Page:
obtain a search warrant. After obtaining the search warrant, the police, including ISP Detective Brock Russell (" Det. Russell" ), searched the house and garage. Det. Russell found several items associated with the manufacture of methamphetamine: empty boxes of " cold packs," lithium battery shavings, empty bottles of starting fluid, camping fuel, drain cleaner, digital scales, pieces of aluminum foil, coffee filters, and the above-mentioned HCl generator. Also found was a plastic bag with a white residue which later tested positive as methamphetamine. When the police searched the National Precursor Log Exchange (" NPLEX" ) records, they discovered that both Bulthuis and Wireman had reached the allowed purchase limit of 7.2 grams of pseudoephedrine within thirty days. Indeed, both had recently attempted to purchase pseudoephedrine but been denied due to having reached the allowed limit.
Detective Jacob Amberger (" Det. Amberger" ) of the Tippecanoe County Sheriff's Department later interviewed Bulthuis. Bulthuis signed a written acknowledgement of his Miranda rights, but still spoke with the detective. During his interview, Bulthuis admitted that he " screwed up" and claimed that he had only " tinkered with" the HCl generating bottle found in the garage. Ex. Vol., State's Ex. 74T, pp. 12, 14. Bulthuis stated that he obtained pseudoephedrine so that he could make " a couple [of] extra bucks." Id. at 12. Bulthuis also told the detective that the bottle found in the garage was the " last one" and that the " girls" were not involved. Id. at 14.
On August 21, 2013, the State charged Bulthuis with dealing in methamphetamine as a Class B felony, two counts of neglect of a dependent as a Class C felony, and maintaining an illegal drug lab as a Class D felony. Thereafter, Bulthuis requested and received permission to proceed pro se. On October 28, 2013, Bulthuis filed a pro se motion to suppress. The trial court held a suppression hearing on November 5, 2013, and issued an order denying Bulthuis's motion to suppress on November 14, 2013. Per Bulthuis's request, the trial court appointed counsel to represent him at trial. A jury trial was held on November 19-20, 2013, at the conclusion of which the jury found Bulthuis guilty as charged.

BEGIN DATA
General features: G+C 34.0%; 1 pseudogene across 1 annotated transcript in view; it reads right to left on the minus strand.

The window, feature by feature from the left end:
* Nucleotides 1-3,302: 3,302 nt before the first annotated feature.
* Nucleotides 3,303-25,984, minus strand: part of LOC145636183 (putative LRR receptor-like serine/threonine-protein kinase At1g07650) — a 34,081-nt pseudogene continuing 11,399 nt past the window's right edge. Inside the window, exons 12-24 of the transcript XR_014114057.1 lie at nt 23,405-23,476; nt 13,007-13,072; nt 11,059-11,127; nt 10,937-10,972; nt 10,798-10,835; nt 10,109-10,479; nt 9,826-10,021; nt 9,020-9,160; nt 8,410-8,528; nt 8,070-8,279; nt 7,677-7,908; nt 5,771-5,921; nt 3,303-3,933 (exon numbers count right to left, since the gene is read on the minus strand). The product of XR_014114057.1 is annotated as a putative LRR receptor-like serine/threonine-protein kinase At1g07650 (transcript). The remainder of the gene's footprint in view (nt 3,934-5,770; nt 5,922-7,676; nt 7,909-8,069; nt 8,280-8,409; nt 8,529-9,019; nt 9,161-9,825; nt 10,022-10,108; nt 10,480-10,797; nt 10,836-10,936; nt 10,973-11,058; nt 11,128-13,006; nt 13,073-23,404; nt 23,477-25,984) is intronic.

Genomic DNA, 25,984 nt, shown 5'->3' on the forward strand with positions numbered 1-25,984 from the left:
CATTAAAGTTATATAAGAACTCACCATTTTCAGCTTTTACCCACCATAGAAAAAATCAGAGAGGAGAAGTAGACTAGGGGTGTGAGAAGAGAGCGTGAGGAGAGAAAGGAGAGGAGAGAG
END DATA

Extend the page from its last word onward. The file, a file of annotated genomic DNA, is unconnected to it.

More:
At a sentencing hearing held on December 20, 2013, the trial court vacated Bulthuis's conviction for maintaining an illegal drug lab. The court then imposed a sentence of twelve years on the Class B felony conviction and six years on the Class C felony convictions. The trial court ordered the sentences on the Class C felony convictions to be served concurrently, but consecutively to the sentence on the Class B felony conviction, for an aggregate sentence of eighteen years. The court ordered Bulthuis to serve ten years executed, two years in Community Corrections, and six years suspended. Bulthuis now appeals.
I. Admission of Evidence Found During Search
A. Standard of Review
When a defendant challenges the constitutionality of a search following a completed trial, the issue is one of whether the trial court properly admitted the evidence. Casady v. State, 934 N.E.2d 1181, 1188 (Ind.Ct.App. 2010), trans. denied. Questions regarding the admission of evidence are entrusted to the sound discretion of the trial court. Fuqua v. State, 984 N.E.2d 709, 713-14 (Ind.Ct.App. 2013), trans. denied. Accordingly, we review the court's decision on appeal only for an abuse of that discretion. Id. The trial court abuses its discretion only if its decision regarding the admission of evidence is
clearly against the logic and effect of the facts and circumstances before it, or if the court has misinterpreted the law. Id. Regardless of whether the challenge is made through a pretrial motion to suppress or by an objection at trial, our review of rulings on the admissibility of evidence is essentially the same: we do not reweigh the evidence, and we consider conflicting evidence in a light most favorable to the trial court's ruling, but we also consider any undisputed evidence that is favorable to the defendant. Id.
Both the Fourth Amendment to the United States Constitution and Article I, Section 11 of the Indiana Constitution protect " the right of the people to be secure in their persons, houses, papers and effects, against unreasonable searches and seizures[.]" U.S. Const. Amend. IV; Ind. Const., art. I § 11. These protections against unreasonable governmental searches and seizures are a principal mode of discouraging lawless police conduct. Friend v. State, 858 N.E.2d 646, 650 (Ind.Ct.App. 2006) (citing Jones v. State, 655 N.E.2d 49, 54 (Ind. 1995); Terry v. Ohio, 392 U.S. 1, 12, 88 S.Ct. 1868, 20 L.Ed.2d 889 (1968)). When the police conduct a warrantless search, the State bears the burden of establishing that an exception to the warrant requirement is applicable. Id.
One recognized exception to the warrant requirement is a valid consent to search.
Id. (citing Krise v. State, 746 N.E.2d 957, 961 (Ind. 2001)). When an individual gives the State permission to search either his person or property, the governmental intrusion is presumably reasonable. Id. When seeking to rely upon consent to justify a warrantless search, the State bears the burden of proving that the consent was freely and voluntarily given Id. at 651.